Because they lack a close relationship with the parent, children of neglectful parents may seek substitute role models. This is helpful if the role model can provide warmth, responsiveness, and boundaries; however, sometimes unhealthy role models are chosen, which can further impact children in a negative way.
Impulsivity & Aggression
Children of uninvolved parents may also be more impulsive and aggressive, which can lead to behavioral problems at home and school, as well as difficulty maintaining relationships with peers.3,5 Like children coming from permissive families, lack of structure can lead to acting out, rebelliousness, and a disregard for authority.
Poor Academic Performance
Parental involvement in school plays a significant role in teenager’s academic achievement, therefore neglectful parents put their children at an academic disadvantage.6,7 Neglectful homes fail to teach them the skills they need to excel at school like time management, organization, and prioritization.
These parents are unlikely to set or enforce rules with their teens or have conversations about the dangers of substance use. Without guidance, teens are more likely to experiment and make poor decisions.8,9 Unfortunately, these decisions can have significant negative impacts like addiction, legal issues, and health problems.10 Using substances at a younger age can also have a negative impact on brain development.
Examples of Neglectful Parenting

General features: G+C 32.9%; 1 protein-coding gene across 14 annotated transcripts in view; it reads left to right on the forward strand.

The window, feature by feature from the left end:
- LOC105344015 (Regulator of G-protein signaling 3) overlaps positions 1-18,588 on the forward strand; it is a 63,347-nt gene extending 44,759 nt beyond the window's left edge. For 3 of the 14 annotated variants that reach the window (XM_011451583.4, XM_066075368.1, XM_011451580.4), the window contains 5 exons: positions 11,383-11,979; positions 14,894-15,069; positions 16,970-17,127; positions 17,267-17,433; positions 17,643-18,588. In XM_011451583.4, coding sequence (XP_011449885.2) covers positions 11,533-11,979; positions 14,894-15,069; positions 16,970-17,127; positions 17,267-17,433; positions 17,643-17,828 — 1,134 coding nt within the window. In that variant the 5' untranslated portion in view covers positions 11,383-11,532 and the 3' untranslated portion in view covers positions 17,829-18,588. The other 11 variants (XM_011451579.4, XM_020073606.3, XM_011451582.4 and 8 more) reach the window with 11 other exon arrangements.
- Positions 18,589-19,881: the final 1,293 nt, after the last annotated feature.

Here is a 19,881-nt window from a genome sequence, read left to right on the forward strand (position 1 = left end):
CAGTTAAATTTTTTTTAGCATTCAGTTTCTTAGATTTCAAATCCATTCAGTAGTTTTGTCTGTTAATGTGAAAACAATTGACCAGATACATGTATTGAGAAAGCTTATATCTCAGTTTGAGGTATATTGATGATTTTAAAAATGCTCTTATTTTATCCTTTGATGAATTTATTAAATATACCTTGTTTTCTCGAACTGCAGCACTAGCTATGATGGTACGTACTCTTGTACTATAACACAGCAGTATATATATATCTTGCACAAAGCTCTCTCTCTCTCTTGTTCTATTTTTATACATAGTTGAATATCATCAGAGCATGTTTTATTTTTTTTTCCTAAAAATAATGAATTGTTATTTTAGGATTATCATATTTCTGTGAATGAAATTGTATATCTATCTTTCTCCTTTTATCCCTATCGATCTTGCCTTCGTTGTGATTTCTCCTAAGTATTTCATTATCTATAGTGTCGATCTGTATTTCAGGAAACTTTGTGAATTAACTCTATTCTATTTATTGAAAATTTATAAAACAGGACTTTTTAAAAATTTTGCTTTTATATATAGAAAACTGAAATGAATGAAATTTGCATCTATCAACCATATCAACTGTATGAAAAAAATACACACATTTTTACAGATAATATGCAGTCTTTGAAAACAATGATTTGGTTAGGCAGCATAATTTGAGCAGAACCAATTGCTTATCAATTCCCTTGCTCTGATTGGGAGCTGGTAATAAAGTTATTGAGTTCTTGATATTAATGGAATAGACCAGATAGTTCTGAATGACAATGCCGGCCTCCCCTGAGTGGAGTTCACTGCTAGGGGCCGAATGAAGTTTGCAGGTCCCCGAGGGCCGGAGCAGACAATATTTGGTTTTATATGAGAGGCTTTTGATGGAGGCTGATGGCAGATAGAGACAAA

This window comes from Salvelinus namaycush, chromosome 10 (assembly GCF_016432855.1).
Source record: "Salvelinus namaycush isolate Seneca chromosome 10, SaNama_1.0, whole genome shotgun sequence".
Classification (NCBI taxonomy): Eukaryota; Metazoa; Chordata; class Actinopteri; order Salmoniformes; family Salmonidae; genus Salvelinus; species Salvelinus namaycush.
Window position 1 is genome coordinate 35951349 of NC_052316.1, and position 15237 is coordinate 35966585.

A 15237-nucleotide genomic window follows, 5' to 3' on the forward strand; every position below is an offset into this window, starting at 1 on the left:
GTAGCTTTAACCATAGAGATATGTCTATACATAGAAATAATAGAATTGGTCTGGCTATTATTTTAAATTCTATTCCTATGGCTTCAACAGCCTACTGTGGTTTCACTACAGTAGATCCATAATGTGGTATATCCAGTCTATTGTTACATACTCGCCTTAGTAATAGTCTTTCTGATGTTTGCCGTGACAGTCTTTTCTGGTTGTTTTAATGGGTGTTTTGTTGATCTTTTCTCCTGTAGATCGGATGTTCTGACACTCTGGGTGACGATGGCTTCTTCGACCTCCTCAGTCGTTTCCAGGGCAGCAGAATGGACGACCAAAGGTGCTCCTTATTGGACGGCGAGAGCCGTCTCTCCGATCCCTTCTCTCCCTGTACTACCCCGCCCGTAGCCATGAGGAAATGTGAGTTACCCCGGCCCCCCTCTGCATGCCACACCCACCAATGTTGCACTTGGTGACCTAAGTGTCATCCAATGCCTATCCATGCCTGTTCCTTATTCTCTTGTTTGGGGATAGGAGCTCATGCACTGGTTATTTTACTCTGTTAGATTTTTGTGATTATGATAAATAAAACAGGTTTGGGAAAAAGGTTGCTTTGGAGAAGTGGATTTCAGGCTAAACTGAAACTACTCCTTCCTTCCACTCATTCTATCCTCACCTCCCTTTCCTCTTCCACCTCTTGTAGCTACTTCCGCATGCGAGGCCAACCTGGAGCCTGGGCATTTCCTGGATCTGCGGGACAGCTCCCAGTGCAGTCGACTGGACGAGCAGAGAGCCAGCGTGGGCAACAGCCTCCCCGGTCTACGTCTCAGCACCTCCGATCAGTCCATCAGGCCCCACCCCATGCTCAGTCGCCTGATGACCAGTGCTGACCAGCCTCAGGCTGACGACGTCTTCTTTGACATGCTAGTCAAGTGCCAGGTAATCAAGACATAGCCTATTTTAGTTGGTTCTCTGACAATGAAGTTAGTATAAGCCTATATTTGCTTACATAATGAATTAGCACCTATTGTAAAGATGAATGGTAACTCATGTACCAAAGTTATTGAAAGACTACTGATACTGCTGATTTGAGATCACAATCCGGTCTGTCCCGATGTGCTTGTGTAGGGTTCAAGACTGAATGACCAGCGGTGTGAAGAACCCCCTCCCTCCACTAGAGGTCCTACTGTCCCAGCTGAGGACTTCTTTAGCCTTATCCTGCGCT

Uninvolved parents fail to teach children necessary skills and expectations. Specific examples of neglectful parenting involve, among other things, a lack of consequences, warmth, and structure for the toddler, child, or teenager.
Here are three examples of uninvolved parenting:
1. Lack of Consequences
If their child is violent, uninvolved parents may punish them without explanation or may not intervene at all. The child will likely continue to behave violently because there is no consequence for their actions or explanation. Authoritative parents, on the other hand, would use this as a teaching opportunity to explain why violence is unacceptable and encourage empathy for the injured child.
2. Lack of Warmth
If their child is struggling with an emotional issue, like bullying, uninvolved parents are unable to provide warmth or support. They may ignore the fact that their child is upset or encourage them to talk to someone else like a peer, teacher, or therapist. An authoritative parent in the same situation would make time for the child, talk to them about how they feel, and even brainstorm solutions.
3. Lack of Structure
If their teen is having problems in school or experimenting with drugs and alcohol, uninvolved parents will not intervene and try to address the problem. Even if there are rules in place, they are rarely enforced. Because these teens learn that there is no structure or consequences, they may continue to break rules. Authoritative parents tackle this subject by clearly outlining rules and expectations with their teens, discussing the consequences of experimentation, and encouraging an open dialogue about peer pressure and interest in substance use.
What Can Lead to Uninvolved Parenting?